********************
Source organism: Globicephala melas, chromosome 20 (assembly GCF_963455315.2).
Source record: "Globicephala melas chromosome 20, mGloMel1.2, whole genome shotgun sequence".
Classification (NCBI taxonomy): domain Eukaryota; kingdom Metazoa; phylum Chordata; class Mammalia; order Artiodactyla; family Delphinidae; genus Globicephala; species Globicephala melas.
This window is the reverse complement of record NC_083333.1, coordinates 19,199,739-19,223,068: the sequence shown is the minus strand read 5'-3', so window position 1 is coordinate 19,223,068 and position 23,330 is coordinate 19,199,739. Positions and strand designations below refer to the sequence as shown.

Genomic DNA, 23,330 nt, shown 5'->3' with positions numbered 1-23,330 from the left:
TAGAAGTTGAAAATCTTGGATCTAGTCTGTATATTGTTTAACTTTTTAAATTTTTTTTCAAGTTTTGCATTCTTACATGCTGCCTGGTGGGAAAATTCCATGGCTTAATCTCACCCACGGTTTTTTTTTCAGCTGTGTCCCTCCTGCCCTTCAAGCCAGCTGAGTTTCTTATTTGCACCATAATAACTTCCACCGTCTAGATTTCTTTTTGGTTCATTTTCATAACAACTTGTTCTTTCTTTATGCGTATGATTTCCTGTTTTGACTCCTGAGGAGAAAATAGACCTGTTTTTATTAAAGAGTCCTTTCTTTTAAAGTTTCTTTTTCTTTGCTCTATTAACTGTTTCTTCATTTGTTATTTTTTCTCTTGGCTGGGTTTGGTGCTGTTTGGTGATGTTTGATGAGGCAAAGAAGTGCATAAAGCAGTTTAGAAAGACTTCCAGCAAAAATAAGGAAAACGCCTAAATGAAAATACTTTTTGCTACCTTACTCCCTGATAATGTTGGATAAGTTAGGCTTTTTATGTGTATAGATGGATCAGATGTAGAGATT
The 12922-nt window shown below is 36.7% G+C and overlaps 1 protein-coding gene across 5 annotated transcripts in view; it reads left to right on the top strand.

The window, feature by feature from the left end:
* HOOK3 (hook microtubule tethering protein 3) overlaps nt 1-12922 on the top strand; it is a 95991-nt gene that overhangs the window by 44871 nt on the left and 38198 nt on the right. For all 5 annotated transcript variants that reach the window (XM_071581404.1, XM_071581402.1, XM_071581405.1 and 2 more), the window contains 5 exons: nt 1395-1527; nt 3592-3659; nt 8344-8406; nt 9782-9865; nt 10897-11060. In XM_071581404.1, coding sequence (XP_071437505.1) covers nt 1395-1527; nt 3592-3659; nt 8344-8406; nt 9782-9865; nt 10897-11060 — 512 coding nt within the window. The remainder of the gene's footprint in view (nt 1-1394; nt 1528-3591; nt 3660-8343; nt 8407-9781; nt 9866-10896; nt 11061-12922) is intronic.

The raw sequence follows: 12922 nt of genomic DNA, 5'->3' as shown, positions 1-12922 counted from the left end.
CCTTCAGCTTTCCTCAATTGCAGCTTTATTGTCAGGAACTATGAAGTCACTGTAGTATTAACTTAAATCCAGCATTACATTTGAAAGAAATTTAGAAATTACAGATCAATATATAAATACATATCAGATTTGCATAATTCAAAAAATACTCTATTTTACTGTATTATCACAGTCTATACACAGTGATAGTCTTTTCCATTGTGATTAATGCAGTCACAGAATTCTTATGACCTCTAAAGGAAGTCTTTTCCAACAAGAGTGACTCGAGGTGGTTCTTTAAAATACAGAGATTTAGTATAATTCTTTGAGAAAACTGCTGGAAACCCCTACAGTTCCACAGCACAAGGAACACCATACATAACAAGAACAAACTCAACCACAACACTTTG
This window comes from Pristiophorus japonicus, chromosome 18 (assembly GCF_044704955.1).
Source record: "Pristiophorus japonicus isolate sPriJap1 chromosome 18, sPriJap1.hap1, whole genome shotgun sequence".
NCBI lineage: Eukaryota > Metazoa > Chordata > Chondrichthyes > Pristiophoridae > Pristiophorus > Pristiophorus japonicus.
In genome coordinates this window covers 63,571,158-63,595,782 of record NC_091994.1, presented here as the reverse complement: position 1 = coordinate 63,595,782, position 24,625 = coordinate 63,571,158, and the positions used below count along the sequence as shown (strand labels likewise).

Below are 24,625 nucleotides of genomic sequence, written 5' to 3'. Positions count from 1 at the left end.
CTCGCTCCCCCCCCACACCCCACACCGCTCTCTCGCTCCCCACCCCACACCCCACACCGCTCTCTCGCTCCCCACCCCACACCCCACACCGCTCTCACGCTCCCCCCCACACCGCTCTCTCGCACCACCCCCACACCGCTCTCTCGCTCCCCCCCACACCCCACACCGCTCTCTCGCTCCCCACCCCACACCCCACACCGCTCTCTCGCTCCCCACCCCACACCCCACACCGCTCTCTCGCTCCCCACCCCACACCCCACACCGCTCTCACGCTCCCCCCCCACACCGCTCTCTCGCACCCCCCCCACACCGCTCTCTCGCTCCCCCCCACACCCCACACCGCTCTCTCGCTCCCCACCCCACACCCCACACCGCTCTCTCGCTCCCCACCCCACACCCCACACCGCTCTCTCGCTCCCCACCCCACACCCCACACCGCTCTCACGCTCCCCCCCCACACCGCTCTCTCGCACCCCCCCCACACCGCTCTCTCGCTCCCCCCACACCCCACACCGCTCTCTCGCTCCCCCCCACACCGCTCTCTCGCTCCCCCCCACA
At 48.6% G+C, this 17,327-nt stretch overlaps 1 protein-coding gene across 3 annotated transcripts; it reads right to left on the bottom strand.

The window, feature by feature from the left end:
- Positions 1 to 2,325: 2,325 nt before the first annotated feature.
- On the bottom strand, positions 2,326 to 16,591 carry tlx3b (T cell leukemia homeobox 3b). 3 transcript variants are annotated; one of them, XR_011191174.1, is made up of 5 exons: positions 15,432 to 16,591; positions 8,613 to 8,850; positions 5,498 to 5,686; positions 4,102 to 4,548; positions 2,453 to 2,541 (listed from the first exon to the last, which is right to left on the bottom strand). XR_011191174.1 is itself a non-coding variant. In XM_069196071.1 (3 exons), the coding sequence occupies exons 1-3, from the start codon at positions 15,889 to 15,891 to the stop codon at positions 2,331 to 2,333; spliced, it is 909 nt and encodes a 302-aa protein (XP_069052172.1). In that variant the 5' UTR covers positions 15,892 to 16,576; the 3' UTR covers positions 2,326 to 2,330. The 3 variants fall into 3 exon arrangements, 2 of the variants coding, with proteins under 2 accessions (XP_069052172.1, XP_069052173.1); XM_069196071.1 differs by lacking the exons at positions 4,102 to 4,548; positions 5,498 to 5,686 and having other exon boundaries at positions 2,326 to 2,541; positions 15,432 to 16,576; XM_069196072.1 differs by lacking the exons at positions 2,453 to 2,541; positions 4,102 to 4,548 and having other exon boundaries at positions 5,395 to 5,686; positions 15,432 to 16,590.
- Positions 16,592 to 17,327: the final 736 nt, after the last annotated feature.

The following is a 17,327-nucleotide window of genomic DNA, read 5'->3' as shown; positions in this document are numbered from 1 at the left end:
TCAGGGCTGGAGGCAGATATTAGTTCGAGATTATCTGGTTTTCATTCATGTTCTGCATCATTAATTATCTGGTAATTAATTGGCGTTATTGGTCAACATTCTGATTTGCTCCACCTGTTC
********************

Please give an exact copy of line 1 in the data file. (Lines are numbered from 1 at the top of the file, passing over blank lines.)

Source organism: Globicephala melas, chromosome 20 (assembly GCF_963455315.2).